by Michael J. Shapiro | March 01, 2011

This is the second in M&C's special three-part series on emerging meetings markets. India boasts the second-largest hotel pipeline in the region (after China), as well as one of the world's fastest growing economies. A highly educated and trained work force, and the fact that English is the secondary official language, have lured many international companies, and the country's meetings infrastructure is growing apace. Watch for the upcoming feature on Brazil in our April issue.

The cities of India brim with a restless energy, the populace seemingly attempting to keep pace with the country's increasing importance to the global marketplace. Urban highways pack in more traffic than appears logical to the Western eye: Trucks, buses, cars, scooters, pedestrians, three-wheeled "auto rickshaw" taxis and the occasional bovine perform a seemingly choreographed race across an often-undefined number of lanes. The contrasts among these types of transportation -- as well as among the countless buildings being constructed alongside the highways -- are representative of those being experienced by the country as a whole. Backpackers seeking enlightenment and traditional culture arrive alongside business travelers participating in the world's second-fastest-growing economy (following China), based on projections from the International Monetary Fund.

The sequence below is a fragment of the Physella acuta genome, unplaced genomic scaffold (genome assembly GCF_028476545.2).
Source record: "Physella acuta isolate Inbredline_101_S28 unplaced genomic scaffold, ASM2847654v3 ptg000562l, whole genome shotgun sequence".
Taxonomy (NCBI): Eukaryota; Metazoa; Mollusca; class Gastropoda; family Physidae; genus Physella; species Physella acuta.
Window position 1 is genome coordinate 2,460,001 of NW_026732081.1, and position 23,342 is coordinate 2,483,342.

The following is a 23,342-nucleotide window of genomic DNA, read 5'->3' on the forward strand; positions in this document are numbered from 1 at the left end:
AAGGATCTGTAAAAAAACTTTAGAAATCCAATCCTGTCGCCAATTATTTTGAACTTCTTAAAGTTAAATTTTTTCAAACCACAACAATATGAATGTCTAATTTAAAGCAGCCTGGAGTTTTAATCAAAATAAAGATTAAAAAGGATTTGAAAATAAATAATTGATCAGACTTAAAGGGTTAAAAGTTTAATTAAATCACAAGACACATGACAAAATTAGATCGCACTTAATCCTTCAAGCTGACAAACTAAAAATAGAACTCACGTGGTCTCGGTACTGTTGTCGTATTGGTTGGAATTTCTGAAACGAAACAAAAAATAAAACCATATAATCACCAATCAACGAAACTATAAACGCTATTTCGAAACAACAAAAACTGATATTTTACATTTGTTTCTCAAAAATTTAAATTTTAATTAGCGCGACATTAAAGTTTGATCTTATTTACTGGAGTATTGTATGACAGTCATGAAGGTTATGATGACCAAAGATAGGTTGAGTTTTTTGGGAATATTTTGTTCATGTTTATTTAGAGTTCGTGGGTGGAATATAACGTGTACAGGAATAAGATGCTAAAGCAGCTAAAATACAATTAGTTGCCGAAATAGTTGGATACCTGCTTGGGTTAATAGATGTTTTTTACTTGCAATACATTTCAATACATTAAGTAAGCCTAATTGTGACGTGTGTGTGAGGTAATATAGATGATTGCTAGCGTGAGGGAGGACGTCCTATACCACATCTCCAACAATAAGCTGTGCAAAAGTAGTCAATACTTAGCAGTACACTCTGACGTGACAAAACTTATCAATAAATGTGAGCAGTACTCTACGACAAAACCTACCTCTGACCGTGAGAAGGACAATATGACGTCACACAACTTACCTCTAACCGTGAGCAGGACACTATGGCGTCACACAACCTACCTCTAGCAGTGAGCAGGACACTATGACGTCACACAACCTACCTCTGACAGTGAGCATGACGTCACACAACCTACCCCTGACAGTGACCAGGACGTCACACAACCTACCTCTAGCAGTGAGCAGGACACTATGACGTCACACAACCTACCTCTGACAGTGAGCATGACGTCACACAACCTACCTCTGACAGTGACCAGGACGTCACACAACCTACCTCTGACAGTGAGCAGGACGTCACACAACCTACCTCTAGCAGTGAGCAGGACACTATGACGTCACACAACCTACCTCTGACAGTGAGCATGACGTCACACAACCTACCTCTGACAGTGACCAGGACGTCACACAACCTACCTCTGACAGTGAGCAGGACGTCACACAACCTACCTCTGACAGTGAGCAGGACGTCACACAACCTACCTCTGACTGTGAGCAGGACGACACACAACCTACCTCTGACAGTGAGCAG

International corporations are investing heavily in the nation's infrastructure. In the hospitality industry in particular, ambitious expansion plans are underway to satiate growing demand. Nearly 80,000 hotel rooms are in the construction pipeline, according to the Lodging Econometrics' Fall 2010 Asia Pacific Real Estate Trends Report. That's a small fraction of China's pipeline (which accounts for more than 336,000 rooms), but it's enough to make India's pipeline the third largest globally -- and to help make the Asia Pacific region the fastest in recovering from the worldwide recession, in Lodging Econometrics' assessment of the hospitality industry.

The International Congress and Convention Association held its 2010 Congress in Hyderabad, India, last October -- in part, according to CEO Martin Sirk, to expose delegates to India's potential while taking advantage of Hyderabad's new facilities. "An understanding of the importance of international meetings has been present amongst Indians for a long time," he says, "but only now is their infrastructure catching up to their aspirations. The rest of India is sprinting to match what Hyderabad offers, with new modern convention centers being announced in city after city."